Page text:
Walsh: This prototype was made with Flash and runs on Mac. The hardware is a USB dance pad and a smart board. There is a small piece of software which captures the dance pad inputs and turns them into something that Flash can understand.
Kapp: Explain the other types of research you are doing?
Walsh: I came into the PhD program here with a main interest in learning games, but, I soon realized that I really liked design methods as a research topic. I focus on co-design, a type of participatory design where experts and target users work together to design something. This isn’t the same as a focus group or beta testers…in co-design, you have design partners who work with you through the whole process. So far, I’ve worked primarily with children but have done some work with adults as well. I’ve also been able to work with lots of design partners like Carnegie Hall, the National Park Service, and a major children’s network. A lot of what we’ve designed so far has been educational technologies but we’ve also designed some entertainment technologies, too.
My dissertation will be focused on geographically-distributed, asynchronous co-design. I’m looking at what features a tool needs to support it and the experiences of participants in those kinds of teams.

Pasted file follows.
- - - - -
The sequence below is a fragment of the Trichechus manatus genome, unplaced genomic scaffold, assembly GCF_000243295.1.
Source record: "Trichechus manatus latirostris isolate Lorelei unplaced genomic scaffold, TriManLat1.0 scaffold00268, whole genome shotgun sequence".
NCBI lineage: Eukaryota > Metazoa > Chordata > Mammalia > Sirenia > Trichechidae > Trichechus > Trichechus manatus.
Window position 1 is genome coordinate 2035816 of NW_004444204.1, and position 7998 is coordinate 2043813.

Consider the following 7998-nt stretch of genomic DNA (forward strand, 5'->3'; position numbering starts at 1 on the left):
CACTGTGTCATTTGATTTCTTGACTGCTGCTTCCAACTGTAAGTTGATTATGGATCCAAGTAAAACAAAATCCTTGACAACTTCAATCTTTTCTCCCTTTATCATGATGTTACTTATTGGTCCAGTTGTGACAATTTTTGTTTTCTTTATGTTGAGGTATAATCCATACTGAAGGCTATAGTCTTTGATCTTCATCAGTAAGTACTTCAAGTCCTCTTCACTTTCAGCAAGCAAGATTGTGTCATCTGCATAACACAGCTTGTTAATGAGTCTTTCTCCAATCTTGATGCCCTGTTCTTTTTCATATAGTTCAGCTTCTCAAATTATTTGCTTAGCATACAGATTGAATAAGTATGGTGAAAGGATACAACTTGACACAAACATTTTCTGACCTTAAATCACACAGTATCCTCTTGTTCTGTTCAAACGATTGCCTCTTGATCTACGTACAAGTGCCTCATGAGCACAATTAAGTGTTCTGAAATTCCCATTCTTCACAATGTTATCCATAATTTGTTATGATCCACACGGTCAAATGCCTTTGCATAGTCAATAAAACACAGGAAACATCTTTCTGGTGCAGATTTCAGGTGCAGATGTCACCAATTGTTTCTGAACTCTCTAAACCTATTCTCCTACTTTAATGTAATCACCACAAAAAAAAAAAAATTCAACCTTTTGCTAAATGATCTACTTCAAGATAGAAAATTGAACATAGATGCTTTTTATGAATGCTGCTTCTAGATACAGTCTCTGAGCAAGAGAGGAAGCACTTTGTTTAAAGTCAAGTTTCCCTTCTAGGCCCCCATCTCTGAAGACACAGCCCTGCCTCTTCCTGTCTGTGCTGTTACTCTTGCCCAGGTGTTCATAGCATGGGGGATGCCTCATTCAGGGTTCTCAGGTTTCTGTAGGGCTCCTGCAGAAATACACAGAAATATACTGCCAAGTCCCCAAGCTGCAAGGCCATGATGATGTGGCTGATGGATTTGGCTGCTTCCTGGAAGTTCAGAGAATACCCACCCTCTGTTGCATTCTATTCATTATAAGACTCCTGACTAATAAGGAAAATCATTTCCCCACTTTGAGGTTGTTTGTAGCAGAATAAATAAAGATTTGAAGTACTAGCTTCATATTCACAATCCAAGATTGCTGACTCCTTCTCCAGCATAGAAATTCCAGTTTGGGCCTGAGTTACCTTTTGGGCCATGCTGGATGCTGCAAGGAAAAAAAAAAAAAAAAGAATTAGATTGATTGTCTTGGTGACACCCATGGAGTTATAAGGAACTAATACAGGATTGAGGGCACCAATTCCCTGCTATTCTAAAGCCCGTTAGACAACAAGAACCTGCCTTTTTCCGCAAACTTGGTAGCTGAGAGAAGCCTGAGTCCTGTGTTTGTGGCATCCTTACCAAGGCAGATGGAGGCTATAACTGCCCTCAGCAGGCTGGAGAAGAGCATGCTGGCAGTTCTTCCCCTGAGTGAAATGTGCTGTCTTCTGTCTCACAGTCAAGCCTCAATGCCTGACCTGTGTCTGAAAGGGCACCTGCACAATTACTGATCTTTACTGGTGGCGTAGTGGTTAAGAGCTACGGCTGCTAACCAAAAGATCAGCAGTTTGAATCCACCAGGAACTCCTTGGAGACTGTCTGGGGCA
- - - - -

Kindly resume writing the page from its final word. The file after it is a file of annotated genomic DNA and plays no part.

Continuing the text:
Kapp: So, I have to ask…How did your Bloomsburg MSIT degree prepare you for this?
Walsh: That’s a great question… I would say that being in the MSIT program has given me a big leg-up in my academic career. Even though the MSIT program is not “research” heavy, I wouldn’t be able to do what I do now without what I learned there: Teamwork, technical skills, and freedom to explore. Teamwork is extremely important in academic work…almost everything we do is team-based..and several of the classes gave me experience with working with people towards a goal. The technical knowledge I gained in class work and graduate assistant projects gave me a foundation to be able to build prototypes with multimedia tools. Just today I talked about how the MSIT program instilled in me a desire to explore new possibilities without being afraid of failure…an incredibly useful skill in academia.
Kapp: What’s next for the energy house?
Walsh: Right now, Energy House is entered in the Cooney Center STEM Game Challenge. and we’re hoping that we win the collegiate prize so we can make it better and release it as an open source project for schools to implement it.